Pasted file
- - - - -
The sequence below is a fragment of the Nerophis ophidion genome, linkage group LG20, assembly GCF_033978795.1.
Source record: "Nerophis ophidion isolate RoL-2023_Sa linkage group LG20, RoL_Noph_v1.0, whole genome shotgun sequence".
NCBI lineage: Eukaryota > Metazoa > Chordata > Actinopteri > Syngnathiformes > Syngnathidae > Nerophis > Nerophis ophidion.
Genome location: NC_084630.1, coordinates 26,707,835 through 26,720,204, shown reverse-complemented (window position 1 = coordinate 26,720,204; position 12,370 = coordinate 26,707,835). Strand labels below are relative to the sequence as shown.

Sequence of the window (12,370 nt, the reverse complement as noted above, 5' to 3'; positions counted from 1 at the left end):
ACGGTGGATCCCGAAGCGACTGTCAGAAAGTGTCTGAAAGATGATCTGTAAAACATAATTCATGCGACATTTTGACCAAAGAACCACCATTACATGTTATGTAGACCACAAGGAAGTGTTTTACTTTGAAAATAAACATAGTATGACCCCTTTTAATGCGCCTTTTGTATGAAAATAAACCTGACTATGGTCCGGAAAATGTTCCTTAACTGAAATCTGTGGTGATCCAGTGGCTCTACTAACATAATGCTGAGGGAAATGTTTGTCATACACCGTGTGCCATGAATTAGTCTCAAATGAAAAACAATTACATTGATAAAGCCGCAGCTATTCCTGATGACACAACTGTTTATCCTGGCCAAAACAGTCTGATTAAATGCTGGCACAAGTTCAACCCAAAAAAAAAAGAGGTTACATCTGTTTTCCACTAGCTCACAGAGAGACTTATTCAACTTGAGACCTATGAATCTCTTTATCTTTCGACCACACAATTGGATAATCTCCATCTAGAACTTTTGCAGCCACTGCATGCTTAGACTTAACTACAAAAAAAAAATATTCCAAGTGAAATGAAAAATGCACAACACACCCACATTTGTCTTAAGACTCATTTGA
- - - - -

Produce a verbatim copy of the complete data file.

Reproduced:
The sequence below is a fragment of the Nerophis ophidion genome, linkage group LG20, assembly GCF_033978795.1.
Source record: "Nerophis ophidion isolate RoL-2023_Sa linkage group LG20, RoL_Noph_v1.0, whole genome shotgun sequence".
NCBI lineage: Eukaryota > Metazoa > Chordata > Actinopteri > Syngnathiformes > Syngnathidae > Nerophis > Nerophis ophidion.
Genome location: NC_084630.1, coordinates 26,707,835 through 26,720,204, shown reverse-complemented (window position 1 = coordinate 26,720,204; position 12,370 = coordinate 26,707,835). Strand labels below are relative to the sequence as shown.

Sequence of the window (12,370 nt, the reverse complement as noted above, 5' to 3'; positions counted from 1 at the left end):
ACGGTGGATCCCGAAGCGACTGTCAGAAAGTGTCTGAAAGATGATCTGTAAAACATAATTCATGCGACATTTTGACCAAAGAACCACCATTACATGTTATGTAGACCACAAGGAAGTGTTTTACTTTGAAAATAAACATAGTATGACCCCTTTTAATGCGCCTTTTGTATGAAAATAAACCTGACTATGGTCCGGAAAATGTTCCTTAACTGAAATCTGTGGTGATCCAGTGGCTCTACTAACATAATGCTGAGGGAAATGTTTGTCATACACCGTGTGCCATGAATTAGTCTCAAATGAAAAACAATTACATTGATAAAGCCGCAGCTATTCCTGATGACACAACTGTTTATCCTGGCCAAAACAGTCTGATTAAATGCTGGCACAAGTTCAACCCAAAAAAAAAAGAGGTTACATCTGTTTTCCACTAGCTCACAGAGAGACTTATTCAACTTGAGACCTATGAATCTCTTTATCTTTCGACCACACAATTGGATAATCTCCATCTAGAACTTTTGCAGCCACTGCATGCTTAGACTTAACTACAAAAAAAAAATATTCCAAGTGAAATGAAAAATGCACAACACACCCACATTTGTCTTAAGACTCATTTGA